A great article at Joel York’s SaaS Blog (Chaotic Flow) titled “SaaS Marketing Tips – The Truth Shall Set You Free”, explains the critical difference in the sales process between selling traditional software and Software-as-a-Service. The main difference is transparency or lack of it in the case of the software company and an aspect of the sales process that can be applied to different as-a-Service providers, such as SaaS hosting providers.
Traditional software companies teach their sales representatives “to not divulge any more details than what is required to make a sale”. Because of the one-time payments structure of these contracts Change failure rate that creates a quick-term attention to both the sale and your relationship with the potential customer. But it is true that with SaaS services, one can “try before they purchase” and, depending on the length of the contract, walk at any time when the service isn’t to their liking. This is a way to ensure that the service will last for a long time, making transparency and trust between the two parties more easy to establish.
As Joel mentions, Google AdWords is a excellent example of this:
“Ask yourself what you are spending right today using Google AdWords without ever having talked to a sales representative. How does this compare with your typical selling price for online transactions? Then, consider the reason. The answer lies in transparency, from reputation of the company to cost-per click.”
While Joel concentrates his conversation on the software industry, this can be said for all products that can be services as well, such as SaaS hosting. This is evident with large ticket items like houses and automobiles as well as everyday purchases such as books and music. The larger the purchase and commitment, the greater risk involved and the less trusting the two competing parties become. Transparency becomes the only sensible option in dealing with businesses offering Product-asa-Service, just as it is the only feasible option when dealing with SaaS hosting providers.
Anyone who is familiar with”the prisoner’s dilemma” (a game that is similar to a negotiation process) knows when the game is played one time (like buying a product such as a car) both parties have an incentive to “defect” or lie (it is the rational approach). However, when it is played multiple times over a period of time that is not known to both parties (like an subscription-based service) the best strategy should be “cooperate”. The repetition of “games” gives the players the motivation to jump the hurdle of faith into a cooperative strategy. If one of the parties is dissatisfied and the other party does, they will both defect for the rest of the discussions, and the reverse is true. In the event of a single defection, there is no trust, and everyone is in worse shape for the remainder of the game.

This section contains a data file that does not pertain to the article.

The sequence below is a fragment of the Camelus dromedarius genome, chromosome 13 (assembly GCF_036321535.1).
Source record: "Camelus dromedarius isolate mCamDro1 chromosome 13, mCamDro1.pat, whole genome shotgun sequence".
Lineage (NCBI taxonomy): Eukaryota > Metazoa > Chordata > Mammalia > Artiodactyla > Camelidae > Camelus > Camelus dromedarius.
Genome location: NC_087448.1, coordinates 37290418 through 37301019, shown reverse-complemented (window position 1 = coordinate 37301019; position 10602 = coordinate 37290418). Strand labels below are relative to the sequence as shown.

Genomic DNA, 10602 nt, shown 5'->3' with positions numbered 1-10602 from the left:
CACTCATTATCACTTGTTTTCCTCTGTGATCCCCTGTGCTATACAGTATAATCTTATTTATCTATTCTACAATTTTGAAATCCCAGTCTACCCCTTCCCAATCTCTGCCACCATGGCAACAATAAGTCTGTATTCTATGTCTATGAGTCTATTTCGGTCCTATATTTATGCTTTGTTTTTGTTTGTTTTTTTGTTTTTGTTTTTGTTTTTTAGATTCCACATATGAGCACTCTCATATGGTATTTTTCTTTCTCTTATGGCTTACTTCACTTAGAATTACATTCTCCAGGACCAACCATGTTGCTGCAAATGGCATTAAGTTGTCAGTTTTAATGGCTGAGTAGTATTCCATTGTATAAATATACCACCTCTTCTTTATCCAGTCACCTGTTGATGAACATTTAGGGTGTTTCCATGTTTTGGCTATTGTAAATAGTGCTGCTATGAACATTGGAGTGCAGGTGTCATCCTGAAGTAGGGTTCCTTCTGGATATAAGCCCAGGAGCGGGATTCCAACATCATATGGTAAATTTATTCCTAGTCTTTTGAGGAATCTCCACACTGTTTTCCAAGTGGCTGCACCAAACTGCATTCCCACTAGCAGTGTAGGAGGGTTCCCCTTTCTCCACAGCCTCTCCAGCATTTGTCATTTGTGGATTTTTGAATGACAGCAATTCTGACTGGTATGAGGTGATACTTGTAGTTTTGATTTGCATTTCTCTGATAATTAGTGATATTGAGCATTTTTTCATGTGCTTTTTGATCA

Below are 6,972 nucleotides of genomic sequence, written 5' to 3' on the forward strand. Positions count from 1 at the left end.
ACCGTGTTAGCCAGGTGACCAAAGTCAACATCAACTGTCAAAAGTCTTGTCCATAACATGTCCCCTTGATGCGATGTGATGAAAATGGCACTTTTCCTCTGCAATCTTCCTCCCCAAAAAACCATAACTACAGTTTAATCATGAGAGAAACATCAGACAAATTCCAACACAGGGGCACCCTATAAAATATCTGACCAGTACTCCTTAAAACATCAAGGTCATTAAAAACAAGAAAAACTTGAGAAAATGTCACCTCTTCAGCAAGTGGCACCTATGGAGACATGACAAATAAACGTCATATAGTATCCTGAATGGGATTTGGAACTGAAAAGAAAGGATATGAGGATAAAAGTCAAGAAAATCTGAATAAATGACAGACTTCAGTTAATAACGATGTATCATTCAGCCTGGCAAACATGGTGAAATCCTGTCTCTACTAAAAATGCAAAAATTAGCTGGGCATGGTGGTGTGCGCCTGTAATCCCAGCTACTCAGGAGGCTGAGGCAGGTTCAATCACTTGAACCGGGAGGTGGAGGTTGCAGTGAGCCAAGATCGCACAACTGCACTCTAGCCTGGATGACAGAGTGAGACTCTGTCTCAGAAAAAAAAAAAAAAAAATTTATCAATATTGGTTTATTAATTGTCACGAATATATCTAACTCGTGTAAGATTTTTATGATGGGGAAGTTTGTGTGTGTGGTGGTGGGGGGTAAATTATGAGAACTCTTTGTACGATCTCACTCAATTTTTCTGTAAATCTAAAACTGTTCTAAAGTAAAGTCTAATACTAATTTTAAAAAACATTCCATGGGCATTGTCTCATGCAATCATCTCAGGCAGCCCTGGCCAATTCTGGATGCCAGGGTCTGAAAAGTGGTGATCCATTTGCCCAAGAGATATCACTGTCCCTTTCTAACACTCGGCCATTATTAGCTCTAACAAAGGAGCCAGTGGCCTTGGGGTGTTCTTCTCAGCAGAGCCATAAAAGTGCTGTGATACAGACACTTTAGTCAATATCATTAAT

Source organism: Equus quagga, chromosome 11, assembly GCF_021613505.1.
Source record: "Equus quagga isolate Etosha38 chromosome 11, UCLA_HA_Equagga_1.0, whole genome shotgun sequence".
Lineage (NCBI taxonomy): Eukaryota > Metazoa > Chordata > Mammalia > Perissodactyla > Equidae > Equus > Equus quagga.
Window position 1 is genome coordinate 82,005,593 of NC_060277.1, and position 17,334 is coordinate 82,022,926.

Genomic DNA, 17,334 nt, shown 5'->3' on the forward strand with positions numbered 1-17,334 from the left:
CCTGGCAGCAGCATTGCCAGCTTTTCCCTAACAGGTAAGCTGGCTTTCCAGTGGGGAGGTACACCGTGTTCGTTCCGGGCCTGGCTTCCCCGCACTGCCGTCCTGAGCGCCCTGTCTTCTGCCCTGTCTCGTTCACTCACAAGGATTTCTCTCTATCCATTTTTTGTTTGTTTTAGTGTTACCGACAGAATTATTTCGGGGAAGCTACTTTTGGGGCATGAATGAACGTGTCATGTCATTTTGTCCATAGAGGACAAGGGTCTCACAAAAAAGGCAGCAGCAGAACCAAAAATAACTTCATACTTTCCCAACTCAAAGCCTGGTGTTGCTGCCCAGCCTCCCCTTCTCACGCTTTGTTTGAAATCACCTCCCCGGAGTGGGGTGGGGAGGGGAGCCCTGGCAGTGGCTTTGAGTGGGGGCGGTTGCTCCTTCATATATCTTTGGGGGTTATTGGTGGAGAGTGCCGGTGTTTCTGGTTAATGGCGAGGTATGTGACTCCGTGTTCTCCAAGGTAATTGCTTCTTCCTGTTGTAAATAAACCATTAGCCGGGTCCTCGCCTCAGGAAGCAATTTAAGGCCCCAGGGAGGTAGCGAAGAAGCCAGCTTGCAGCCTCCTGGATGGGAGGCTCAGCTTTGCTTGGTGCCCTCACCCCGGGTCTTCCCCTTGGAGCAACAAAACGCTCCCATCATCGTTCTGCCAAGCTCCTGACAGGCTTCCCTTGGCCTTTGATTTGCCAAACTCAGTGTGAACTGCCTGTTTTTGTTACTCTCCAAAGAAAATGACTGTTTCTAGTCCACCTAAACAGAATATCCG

The model of an as-a-Service is built by this “repetition in games” trust and cooperation; while you might gain some short-term benefits in the event that you lie about the facts but in the long run you’ll lose an important relationship. This commitment to openness is among the lesser-known advantages of not only transferring your company to an as-a service business, but also purchasing from these types of SaaS hosting providers.
Many SaaS hosting providers see the same phenomenon day in and day. When businesses realize the value of transparency, they will be in contact with their customers in order to better understand their requirements. If the demands of prospective clients do not match with what the SaaS hosting company can offer, the company will let them know. It is not a good idea for an As-a-Service business to promote a client that they don’t need. It’s not an effective win-win-win-win-win-win-win-win-win. The client will soon figure out that they don’t need your service and move to another location. This causes unproductive work for both the client and the company. This is something every as-a-service company should do.
Think about this: Have you witnessed an as-a service company be successful that doesn’t have transparency and trust?
Online Tech owns and manages SAS-70, a secure and reliable multi-tenant facilities across the Midwest. With a variety of colocation and managed dedicated server offerings for SaaS hosting services, Online Tech reduces IT data center expenses as well as operational risks and downtime and ensures that their SaaS clients servers are always up 24/7, online and always safe.